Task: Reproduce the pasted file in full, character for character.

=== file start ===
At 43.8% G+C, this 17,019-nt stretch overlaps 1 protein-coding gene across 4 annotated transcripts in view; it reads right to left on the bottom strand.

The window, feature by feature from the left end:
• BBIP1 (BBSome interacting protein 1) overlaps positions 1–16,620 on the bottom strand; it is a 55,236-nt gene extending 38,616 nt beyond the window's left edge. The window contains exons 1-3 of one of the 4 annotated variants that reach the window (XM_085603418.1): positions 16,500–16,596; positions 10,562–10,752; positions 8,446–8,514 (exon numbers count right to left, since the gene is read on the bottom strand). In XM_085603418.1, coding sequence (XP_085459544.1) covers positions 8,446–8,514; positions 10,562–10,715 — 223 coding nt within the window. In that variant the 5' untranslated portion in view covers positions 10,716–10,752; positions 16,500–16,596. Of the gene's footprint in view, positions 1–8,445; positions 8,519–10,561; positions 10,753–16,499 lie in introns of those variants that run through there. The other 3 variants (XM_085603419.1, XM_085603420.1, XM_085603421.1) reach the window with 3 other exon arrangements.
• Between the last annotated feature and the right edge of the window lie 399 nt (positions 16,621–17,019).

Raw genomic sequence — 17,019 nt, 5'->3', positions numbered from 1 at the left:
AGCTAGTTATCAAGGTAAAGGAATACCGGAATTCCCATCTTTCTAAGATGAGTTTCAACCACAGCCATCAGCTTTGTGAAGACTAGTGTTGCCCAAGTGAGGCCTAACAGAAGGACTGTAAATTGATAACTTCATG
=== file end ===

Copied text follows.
At 43.8% G+C, this 17,019-nt stretch overlaps 1 protein-coding gene across 4 annotated transcripts in view; it reads right to left on the bottom strand.

The window, feature by feature from the left end:
• BBIP1 (BBSome interacting protein 1) overlaps positions 1–16,620 on the bottom strand; it is a 55,236-nt gene extending 38,616 nt beyond the window's left edge. The window contains exons 1-3 of one of the 4 annotated variants that reach the window (XM_085603418.1): positions 16,500–16,596; positions 10,562–10,752; positions 8,446–8,514 (exon numbers count right to left, since the gene is read on the bottom strand). In XM_085603418.1, coding sequence (XP_085459544.1) covers positions 8,446–8,514; positions 10,562–10,715 — 223 coding nt within the window. In that variant the 5' untranslated portion in view covers positions 10,716–10,752; positions 16,500–16,596. Of the gene's footprint in view, positions 1–8,445; positions 8,519–10,561; positions 10,753–16,499 lie in introns of those variants that run through there. The other 3 variants (XM_085603419.1, XM_085603420.1, XM_085603421.1) reach the window with 3 other exon arrangements.
• Between the last annotated feature and the right edge of the window lie 399 nt (positions 16,621–17,019).

Raw genomic sequence — 17,019 nt, 5'->3', positions numbered from 1 at the left:
AGCTAGTTATCAAGGTAAAGGAATACCGGAATTCCCATCTTTCTAAGATGAGTTTCAACCACAGCCATCAGCTTTGTGAAGACTAGTGTTGCCCAAGTGAGGCCTAACAGAAGGACTGTAAATTGATAACTTCATG